All of this is interesting, but what use could it possibly have?

A diagram showing the experimental set up. On the left is the control condition, on the right is the experimental condition.

Credit: Alexandra K. Schnell et al., 2021

As you can probably guess, the ability to delay gratification as part of a plan is not the most common thing in the animal kingdom. While humans, apes, some birds, and dogs can do it, less intelligent animals can't.

While it is reasonably simple to devise a hypothesis for why social humans, tool-making chimps, or hunting birds are able to delay gratification, the cuttlefish is neither social, a toolmaker, or is it hunting anything particularly intelligent. Why they evolved this capacity is up for debate.

Lead author Alexandra Schnell of the University of Cambridge discussed their speculations on the evolutionary advantage cuttlefish might get out of this skill with Eurekalert:

"Cuttlefish spend most of their time camouflaging, sitting and waiting, punctuated by brief periods of foraging. They break camouflage when they forage, so they are exposed to every predator in the ocean that wants to eat them. We speculate that delayed gratification may have evolved as a byproduct of this, so the cuttlefish can optimize foraging by waiting to choose better quality food."

Given the unique evolutionary tree of the cuttlefish, its cognitive abilities are an example of convergent evolution, in which two unrelated animals, in this case primates and cuttlefish, evolve the same trait to solve similar problems. These findings could help shed light on the evolution of the cuttlefish and its relatives.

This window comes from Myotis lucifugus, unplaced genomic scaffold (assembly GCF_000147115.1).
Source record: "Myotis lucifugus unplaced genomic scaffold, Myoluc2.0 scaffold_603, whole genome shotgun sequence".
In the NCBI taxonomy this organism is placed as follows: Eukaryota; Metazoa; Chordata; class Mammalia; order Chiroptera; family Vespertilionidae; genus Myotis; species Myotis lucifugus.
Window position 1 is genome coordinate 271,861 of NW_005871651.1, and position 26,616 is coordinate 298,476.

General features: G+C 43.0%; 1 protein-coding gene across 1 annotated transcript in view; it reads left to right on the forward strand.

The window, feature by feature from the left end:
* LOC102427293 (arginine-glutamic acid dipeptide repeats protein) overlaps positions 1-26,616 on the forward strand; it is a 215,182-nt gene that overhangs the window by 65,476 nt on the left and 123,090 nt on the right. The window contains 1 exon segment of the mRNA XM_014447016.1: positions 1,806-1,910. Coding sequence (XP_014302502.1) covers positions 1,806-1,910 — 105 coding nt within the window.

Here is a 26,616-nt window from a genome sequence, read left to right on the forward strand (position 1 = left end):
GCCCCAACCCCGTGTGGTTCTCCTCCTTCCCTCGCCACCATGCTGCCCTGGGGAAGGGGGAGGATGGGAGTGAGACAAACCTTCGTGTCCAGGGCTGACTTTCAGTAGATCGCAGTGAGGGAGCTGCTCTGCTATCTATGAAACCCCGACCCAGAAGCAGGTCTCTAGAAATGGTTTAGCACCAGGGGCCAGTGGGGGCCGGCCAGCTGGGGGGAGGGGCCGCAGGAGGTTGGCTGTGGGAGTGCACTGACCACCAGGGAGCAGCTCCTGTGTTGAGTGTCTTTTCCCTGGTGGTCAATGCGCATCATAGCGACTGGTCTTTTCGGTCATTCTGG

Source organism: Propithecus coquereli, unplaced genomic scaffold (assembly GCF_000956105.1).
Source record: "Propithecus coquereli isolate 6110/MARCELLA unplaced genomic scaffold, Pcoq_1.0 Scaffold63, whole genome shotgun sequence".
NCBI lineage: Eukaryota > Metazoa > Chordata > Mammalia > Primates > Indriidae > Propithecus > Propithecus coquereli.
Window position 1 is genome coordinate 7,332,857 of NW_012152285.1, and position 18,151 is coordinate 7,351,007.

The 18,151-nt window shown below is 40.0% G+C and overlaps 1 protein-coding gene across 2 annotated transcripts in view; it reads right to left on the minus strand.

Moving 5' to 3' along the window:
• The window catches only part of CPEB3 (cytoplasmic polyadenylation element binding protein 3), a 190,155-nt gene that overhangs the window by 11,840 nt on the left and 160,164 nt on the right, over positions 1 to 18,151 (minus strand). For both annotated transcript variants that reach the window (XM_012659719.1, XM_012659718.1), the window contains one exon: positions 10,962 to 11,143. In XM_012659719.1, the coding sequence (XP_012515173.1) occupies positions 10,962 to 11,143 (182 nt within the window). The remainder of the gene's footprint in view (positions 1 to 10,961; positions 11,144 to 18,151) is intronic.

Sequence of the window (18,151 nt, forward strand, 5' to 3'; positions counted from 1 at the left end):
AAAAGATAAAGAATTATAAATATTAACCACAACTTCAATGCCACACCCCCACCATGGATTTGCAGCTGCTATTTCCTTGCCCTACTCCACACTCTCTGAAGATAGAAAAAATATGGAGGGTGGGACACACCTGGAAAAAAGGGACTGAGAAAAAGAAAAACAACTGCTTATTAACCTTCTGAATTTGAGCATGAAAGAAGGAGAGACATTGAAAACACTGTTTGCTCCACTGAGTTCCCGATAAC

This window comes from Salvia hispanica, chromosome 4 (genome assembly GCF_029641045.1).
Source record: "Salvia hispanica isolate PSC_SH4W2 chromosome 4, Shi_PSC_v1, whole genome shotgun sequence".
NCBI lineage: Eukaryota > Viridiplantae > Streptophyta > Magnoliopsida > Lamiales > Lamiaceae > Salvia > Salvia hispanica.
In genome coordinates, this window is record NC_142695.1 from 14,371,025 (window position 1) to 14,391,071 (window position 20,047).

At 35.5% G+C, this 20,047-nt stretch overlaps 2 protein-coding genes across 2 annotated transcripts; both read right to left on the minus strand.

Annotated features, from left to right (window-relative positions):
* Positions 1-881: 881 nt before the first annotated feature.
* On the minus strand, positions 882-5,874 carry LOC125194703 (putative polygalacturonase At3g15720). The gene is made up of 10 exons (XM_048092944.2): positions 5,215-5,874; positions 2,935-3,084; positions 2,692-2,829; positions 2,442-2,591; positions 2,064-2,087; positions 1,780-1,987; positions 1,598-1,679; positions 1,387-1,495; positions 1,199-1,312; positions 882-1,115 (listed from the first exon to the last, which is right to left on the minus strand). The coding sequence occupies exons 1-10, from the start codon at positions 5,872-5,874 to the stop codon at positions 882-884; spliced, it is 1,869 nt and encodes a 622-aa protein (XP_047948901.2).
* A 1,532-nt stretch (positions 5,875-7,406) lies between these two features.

It should be noted that this study isn't definitive; at the moment, we can't make a useful comparison between the overall intelligence of the cuttlefish and the other animals that can or cannot pass some variation of the marshmallow test.

Despite this, the results are quite exciting and will likely influence future research into animal intelligence. If the common cuttlefish can pass the marshmallow test, what else can?

‘Time is elastic’: Why time passes faster atop a mountain than at sea level

The idea of 'absolute time' is an illusion. Physics and subjective experience reveal why.

Surprising Science
  • Since Einstein posited his theory of general relativity, we've understood that gravity has the power to warp space and time.
  • This "time dilation" effect occurs even at small levels.
  • Outside of physics, we experience distortions in how we perceive time — sometimes to a startling extent.
Keep reading Show less

The cost of world peace? It's much less than the price of war

The world's 10 most affected countries are spending up to 59% of their GDP on the effects of violence.

Mario Tama/Getty Images
Politics & Current Affairs
  • Conflict and violence cost the world more than $14 trillion a year.
  • That's the equivalent of $5 a day for every person on the planet.
  • Research shows that peace brings prosperity, lower inflation and more jobs.
  • Just a 2% reduction in conflict would free up as much money as the global aid budget.
  • Report urges governments to improve peacefulness, especially amid COVID-19.
Keep reading Show less

The evolution of modern rainforests began with the dinosaur-killing asteroid

The lush biodiversity of South America's rainforests is rooted in one of the most cataclysmic events that ever struck Earth.

Velociraptor Dinosaur in the Rainforest

meen_na via Adobe Stock
Surprising Science
  • One especially mysterious thing about the asteroid impact, which killed the dinosaurs, is how it transformed Earth's tropical rainforests.
  • A recent study analyzed ancient fossils collected in modern-day Colombia to determine how tropical rainforests changed after the bolide impact.
  • The results highlight how nature is able to recover from cataclysmic events, though it may take millions of years.
Keep reading Show less